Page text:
Nanjala: I don’t think constantly referring back to election violence in 2007 is a useful analytical framework – there’s always potential for violence anywhere, and it’s really important to keep a sense of perspective. Ultimately, Kenya in 2017 is not Kenya in 2007.
2007 represented a very unique political moment – in the heels of a near perfect 2002 election and a hotly contested constitutional referendum, expectations were unbelievably high. And the abuses of the electoral system were more flagrant than had ever been seen up to that point. Much of the early protest in 2008 was spontaneous because people believed they had been wronged Today, Kenyan voters have changed considerably. The size of protests called by both the opposition and the ruling coalition is an indication that sadly voters are more disillusioned and apathetic and less invested in participating in the hullabaloo, which in the case of a country where only football probably dominates more conversations might be a good thing that prevents events from spiraling out of control.
FPI: How would Kenyatta's continued presence impact the lives of Kenyans?
Nanjala: Uhuru Kenyatta’s presidency has been bad for civil society and the media and the rights and freedoms associated with them, and so many people within these sectors are nervous about him winning again. After August 11, one of the first things the NGO coordination board did was seek the de-registration of two local civil society groups. They also detained Maina Kiai, UN special rapporteur on extrajudicial executions at the airport when he tried to return to his job in New York. The administration has also promised to deregister the International Development Law Organization, an international treaty that supports the judiciary and other ministries. And now he and members of his campaigns team have promised to turn their wrath onto the judiciary for delivering an unfavorable judgment. These are not decisions that may immediately affect members of the public in the way that a devaluation of the shilling might. In the long run, however, they compromise the quality of life for the average Kenyan because they constrict the space available for civic discourse in the public sphere. They make it harder for people to exist fully in public.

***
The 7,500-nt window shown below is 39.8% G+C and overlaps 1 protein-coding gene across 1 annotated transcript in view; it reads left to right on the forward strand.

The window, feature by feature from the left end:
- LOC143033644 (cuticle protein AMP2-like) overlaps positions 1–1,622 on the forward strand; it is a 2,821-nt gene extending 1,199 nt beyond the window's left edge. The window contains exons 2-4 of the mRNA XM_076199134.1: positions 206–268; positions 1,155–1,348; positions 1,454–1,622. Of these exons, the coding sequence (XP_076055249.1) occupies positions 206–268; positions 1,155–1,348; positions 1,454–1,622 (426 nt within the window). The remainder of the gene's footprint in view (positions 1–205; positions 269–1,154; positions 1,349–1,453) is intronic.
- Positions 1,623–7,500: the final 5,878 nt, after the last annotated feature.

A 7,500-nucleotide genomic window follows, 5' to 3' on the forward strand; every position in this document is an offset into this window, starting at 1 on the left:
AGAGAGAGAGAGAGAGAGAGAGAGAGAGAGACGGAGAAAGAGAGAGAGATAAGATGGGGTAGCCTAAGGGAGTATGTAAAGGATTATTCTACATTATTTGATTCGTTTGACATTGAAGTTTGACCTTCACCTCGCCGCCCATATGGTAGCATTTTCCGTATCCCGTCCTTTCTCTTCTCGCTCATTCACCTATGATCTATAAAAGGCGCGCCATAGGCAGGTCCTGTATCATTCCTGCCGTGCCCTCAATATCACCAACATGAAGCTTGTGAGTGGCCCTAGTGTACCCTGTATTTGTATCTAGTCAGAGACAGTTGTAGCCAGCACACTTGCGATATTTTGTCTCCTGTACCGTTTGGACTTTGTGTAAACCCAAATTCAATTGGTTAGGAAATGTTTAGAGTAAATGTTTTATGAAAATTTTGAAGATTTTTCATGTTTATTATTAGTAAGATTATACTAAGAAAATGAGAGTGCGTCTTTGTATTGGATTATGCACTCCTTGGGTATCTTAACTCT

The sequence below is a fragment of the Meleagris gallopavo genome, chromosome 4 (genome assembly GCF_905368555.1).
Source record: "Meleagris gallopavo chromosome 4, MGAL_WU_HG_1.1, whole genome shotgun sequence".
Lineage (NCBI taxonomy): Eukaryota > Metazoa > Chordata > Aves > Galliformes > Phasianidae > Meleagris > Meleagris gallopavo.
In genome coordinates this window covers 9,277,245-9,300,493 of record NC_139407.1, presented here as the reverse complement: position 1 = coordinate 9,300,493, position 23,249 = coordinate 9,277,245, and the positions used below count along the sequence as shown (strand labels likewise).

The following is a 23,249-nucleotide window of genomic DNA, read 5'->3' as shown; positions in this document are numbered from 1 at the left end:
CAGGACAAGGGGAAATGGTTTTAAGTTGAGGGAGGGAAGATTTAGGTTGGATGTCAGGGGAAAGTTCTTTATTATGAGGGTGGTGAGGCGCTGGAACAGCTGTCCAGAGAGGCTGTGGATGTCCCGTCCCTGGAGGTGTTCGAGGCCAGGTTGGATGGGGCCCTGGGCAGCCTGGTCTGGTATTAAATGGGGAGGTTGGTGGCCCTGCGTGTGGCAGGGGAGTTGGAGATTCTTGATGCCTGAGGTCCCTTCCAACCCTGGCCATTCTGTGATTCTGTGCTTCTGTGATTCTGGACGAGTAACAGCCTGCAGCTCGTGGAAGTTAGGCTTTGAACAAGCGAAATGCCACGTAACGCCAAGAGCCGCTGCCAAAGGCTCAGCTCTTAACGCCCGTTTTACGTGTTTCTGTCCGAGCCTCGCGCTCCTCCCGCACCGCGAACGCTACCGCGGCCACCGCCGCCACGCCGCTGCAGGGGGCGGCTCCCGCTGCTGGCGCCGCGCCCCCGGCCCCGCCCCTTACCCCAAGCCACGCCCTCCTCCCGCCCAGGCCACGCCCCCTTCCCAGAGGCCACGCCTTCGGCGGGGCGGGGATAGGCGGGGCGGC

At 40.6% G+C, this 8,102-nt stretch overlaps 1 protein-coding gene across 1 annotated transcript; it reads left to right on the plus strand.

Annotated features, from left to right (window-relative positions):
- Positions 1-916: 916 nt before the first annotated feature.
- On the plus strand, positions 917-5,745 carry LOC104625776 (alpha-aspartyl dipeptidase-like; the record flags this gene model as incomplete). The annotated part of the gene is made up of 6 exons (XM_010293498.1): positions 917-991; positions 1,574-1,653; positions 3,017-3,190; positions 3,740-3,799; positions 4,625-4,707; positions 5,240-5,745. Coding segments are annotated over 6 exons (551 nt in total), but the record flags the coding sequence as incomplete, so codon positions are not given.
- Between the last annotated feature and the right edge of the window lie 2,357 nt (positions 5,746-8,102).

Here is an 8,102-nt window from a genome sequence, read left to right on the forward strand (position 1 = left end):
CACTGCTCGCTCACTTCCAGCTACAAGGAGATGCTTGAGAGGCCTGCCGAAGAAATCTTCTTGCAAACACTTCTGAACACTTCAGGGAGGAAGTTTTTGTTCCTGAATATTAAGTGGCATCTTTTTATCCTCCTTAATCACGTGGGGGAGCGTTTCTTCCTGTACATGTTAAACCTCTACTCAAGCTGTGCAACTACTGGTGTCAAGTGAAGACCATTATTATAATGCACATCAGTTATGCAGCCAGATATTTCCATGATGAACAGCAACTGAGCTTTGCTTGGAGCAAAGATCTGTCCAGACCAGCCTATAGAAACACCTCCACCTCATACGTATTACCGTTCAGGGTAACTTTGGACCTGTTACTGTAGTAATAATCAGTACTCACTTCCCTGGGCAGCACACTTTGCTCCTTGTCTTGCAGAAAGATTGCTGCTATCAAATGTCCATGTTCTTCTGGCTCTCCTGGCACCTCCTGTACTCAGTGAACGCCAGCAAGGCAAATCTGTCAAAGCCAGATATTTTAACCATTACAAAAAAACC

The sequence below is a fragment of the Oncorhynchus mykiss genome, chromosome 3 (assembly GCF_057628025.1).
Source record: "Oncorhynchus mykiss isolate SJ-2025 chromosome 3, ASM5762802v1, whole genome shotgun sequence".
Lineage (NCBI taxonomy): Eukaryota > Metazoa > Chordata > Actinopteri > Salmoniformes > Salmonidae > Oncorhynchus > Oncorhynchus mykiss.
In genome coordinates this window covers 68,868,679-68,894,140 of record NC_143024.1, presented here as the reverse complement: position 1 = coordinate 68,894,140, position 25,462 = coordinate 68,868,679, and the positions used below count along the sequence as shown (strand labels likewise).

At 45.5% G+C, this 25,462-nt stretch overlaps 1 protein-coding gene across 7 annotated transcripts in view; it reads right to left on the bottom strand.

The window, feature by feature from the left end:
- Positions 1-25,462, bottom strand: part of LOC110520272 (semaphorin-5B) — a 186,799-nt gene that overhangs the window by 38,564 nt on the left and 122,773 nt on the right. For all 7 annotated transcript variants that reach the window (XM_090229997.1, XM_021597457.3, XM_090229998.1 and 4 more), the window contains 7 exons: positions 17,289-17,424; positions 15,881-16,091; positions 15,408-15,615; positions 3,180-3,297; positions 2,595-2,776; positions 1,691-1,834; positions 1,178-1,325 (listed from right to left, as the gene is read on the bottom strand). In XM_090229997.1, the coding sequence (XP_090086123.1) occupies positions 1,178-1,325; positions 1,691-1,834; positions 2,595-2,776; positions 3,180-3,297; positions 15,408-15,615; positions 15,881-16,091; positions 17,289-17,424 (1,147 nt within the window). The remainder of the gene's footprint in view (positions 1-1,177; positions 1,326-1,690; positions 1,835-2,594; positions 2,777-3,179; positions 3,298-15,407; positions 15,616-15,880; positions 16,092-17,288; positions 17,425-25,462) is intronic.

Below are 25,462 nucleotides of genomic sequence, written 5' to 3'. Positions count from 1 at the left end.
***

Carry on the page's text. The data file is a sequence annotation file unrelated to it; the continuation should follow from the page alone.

But the Kenyatta presidency has also been bad for the economy. State borrowing has gone through the roof. A number of corruption scandals have rocked the country every few months. They were so numerous, that in 2015, hours after then President Obama’s visit to Kenya, Kenya’s auditor general announced that the government could not account for up to 1/3 of the country’s budget. There has been significant labor unrest in the public sector – long, costly strikes in healthcare and education that have crippled these two key state provided services. Few significant gains in the war against Al-Shabaab can be identified even though billions of shillings of taxpayer money is being spent on that war in Somalia.